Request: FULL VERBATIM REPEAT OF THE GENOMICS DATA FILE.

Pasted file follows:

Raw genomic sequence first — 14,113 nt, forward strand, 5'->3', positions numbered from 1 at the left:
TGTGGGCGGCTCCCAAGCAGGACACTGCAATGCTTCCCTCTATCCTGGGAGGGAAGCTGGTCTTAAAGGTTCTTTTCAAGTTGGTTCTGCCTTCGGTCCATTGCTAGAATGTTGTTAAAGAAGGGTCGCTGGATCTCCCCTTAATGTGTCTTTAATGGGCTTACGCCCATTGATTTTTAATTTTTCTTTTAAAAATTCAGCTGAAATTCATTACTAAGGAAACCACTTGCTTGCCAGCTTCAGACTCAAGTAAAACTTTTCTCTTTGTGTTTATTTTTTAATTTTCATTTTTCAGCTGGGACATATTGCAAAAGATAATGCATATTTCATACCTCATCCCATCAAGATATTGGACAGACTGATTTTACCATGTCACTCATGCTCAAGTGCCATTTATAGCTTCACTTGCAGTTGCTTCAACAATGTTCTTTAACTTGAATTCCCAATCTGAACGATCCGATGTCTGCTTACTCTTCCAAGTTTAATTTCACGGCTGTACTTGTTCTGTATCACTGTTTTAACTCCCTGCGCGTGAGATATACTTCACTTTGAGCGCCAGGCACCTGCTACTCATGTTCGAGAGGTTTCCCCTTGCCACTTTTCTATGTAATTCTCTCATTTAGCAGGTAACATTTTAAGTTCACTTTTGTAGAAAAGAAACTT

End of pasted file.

Raw genomic sequence first — 14,113 nt, forward strand, 5'->3', positions numbered from 1 at the left:
TGTGGGCGGCTCCCAAGCAGGACACTGCAATGCTTCCCTCTATCCTGGGAGGGAAGCTGGTCTTAAAGGTTCTTTTCAAGTTGGTTCTGCCTTCGGTCCATTGCTAGAATGTTGTTAAAGAAGGGTCGCTGGATCTCCCCTTAATGTGTCTTTAATGGGCTTACGCCCATTGATTTTTAATTTTTCTTTTAAAAATTCAGCTGAAATTCATTACTAAGGAAACCACTTGCTTGCCAGCTTCAGACTCAAGTAAAACTTTTCTCTTTGTGTTTATTTTTTAATTTTCATTTTTCAGCTGGGACATATTGCAAAAGATAATGCATATTTCATACCTCATCCCATCAAGATATTGGACAGACTGATTTTACCATGTCACTCATGCTCAAGTGCCATTTATAGCTTCACTTGCAGTTGCTTCAACAATGTTCTTTAACTTGAATTCCCAATCTGAACGATCCGATGTCTGCTTACTCTTCCAAGTTTAATTTCACGGCTGTACTTGTTCTGTATCACTGTTTTAACTCCCTGCGCGTGAGATATACTTCACTTTGAGCGCCAGGCACCTGCTACTCATGTTCGAGAGGTTTCCCCTTGCCACTTTTCTATGTAATTCTCTCATTTAGCAGGTAACATTTTAAGTTCACTTTTGTAGAAAAGAAACTT